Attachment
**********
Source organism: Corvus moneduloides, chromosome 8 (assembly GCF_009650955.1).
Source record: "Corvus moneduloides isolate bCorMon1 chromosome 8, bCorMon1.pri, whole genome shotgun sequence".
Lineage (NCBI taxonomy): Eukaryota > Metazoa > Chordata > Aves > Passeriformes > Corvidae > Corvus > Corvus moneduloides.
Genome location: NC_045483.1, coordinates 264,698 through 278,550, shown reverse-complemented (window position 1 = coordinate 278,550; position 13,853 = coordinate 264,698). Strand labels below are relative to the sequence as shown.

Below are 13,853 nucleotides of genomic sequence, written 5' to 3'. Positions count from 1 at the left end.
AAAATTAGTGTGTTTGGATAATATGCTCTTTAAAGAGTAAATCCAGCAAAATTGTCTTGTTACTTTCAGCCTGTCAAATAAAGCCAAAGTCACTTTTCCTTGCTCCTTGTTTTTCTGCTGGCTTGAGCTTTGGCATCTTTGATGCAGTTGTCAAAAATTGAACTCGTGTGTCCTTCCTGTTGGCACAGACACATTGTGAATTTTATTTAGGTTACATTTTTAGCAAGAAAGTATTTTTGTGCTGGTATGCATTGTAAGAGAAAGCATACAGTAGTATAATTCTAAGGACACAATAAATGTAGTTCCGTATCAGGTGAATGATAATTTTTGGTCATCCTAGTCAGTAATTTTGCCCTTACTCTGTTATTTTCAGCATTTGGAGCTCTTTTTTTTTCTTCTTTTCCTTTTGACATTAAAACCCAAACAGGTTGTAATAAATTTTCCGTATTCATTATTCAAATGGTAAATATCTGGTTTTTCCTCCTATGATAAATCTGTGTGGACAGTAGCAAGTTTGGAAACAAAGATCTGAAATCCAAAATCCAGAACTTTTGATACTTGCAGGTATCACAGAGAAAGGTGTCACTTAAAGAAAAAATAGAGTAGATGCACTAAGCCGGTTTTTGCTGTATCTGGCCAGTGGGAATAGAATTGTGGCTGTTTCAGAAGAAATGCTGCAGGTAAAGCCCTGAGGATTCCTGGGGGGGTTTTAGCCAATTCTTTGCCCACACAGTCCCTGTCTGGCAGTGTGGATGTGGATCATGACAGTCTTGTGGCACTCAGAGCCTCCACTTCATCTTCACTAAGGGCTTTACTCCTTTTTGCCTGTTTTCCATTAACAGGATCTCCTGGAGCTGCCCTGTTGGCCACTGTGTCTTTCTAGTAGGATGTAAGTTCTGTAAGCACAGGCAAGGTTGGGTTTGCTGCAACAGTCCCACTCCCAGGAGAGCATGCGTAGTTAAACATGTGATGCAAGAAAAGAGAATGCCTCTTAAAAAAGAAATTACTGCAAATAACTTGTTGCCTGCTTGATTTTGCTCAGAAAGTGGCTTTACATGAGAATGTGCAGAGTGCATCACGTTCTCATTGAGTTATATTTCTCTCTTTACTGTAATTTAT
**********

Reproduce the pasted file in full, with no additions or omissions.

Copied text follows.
Source organism: Corvus moneduloides, chromosome 8 (assembly GCF_009650955.1).
Source record: "Corvus moneduloides isolate bCorMon1 chromosome 8, bCorMon1.pri, whole genome shotgun sequence".
Lineage (NCBI taxonomy): Eukaryota > Metazoa > Chordata > Aves > Passeriformes > Corvidae > Corvus > Corvus moneduloides.
Genome location: NC_045483.1, coordinates 264,698 through 278,550, shown reverse-complemented (window position 1 = coordinate 278,550; position 13,853 = coordinate 264,698). Strand labels below are relative to the sequence as shown.

Below are 13,853 nucleotides of genomic sequence, written 5' to 3'. Positions count from 1 at the left end.
AAAATTAGTGTGTTTGGATAATATGCTCTTTAAAGAGTAAATCCAGCAAAATTGTCTTGTTACTTTCAGCCTGTCAAATAAAGCCAAAGTCACTTTTCCTTGCTCCTTGTTTTTCTGCTGGCTTGAGCTTTGGCATCTTTGATGCAGTTGTCAAAAATTGAACTCGTGTGTCCTTCCTGTTGGCACAGACACATTGTGAATTTTATTTAGGTTACATTTTTAGCAAGAAAGTATTTTTGTGCTGGTATGCATTGTAAGAGAAAGCATACAGTAGTATAATTCTAAGGACACAATAAATGTAGTTCCGTATCAGGTGAATGATAATTTTTGGTCATCCTAGTCAGTAATTTTGCCCTTACTCTGTTATTTTCAGCATTTGGAGCTCTTTTTTTTTCTTCTTTTCCTTTTGACATTAAAACCCAAACAGGTTGTAATAAATTTTCCGTATTCATTATTCAAATGGTAAATATCTGGTTTTTCCTCCTATGATAAATCTGTGTGGACAGTAGCAAGTTTGGAAACAAAGATCTGAAATCCAAAATCCAGAACTTTTGATACTTGCAGGTATCACAGAGAAAGGTGTCACTTAAAGAAAAAATAGAGTAGATGCACTAAGCCGGTTTTTGCTGTATCTGGCCAGTGGGAATAGAATTGTGGCTGTTTCAGAAGAAATGCTGCAGGTAAAGCCCTGAGGATTCCTGGGGGGGTTTTAGCCAATTCTTTGCCCACACAGTCCCTGTCTGGCAGTGTGGATGTGGATCATGACAGTCTTGTGGCACTCAGAGCCTCCACTTCATCTTCACTAAGGGCTTTACTCCTTTTTGCCTGTTTTCCATTAACAGGATCTCCTGGAGCTGCCCTGTTGGCCACTGTGTCTTTCTAGTAGGATGTAAGTTCTGTAAGCACAGGCAAGGTTGGGTTTGCTGCAACAGTCCCACTCCCAGGAGAGCATGCGTAGTTAAACATGTGATGCAAGAAAAGAGAATGCCTCTTAAAAAAGAAATTACTGCAAATAACTTGTTGCCTGCTTGATTTTGCTCAGAAAGTGGCTTTACATGAGAATGTGCAGAGTGCATCACGTTCTCATTGAGTTATATTTCTCTCTTTACTGTAATTTAT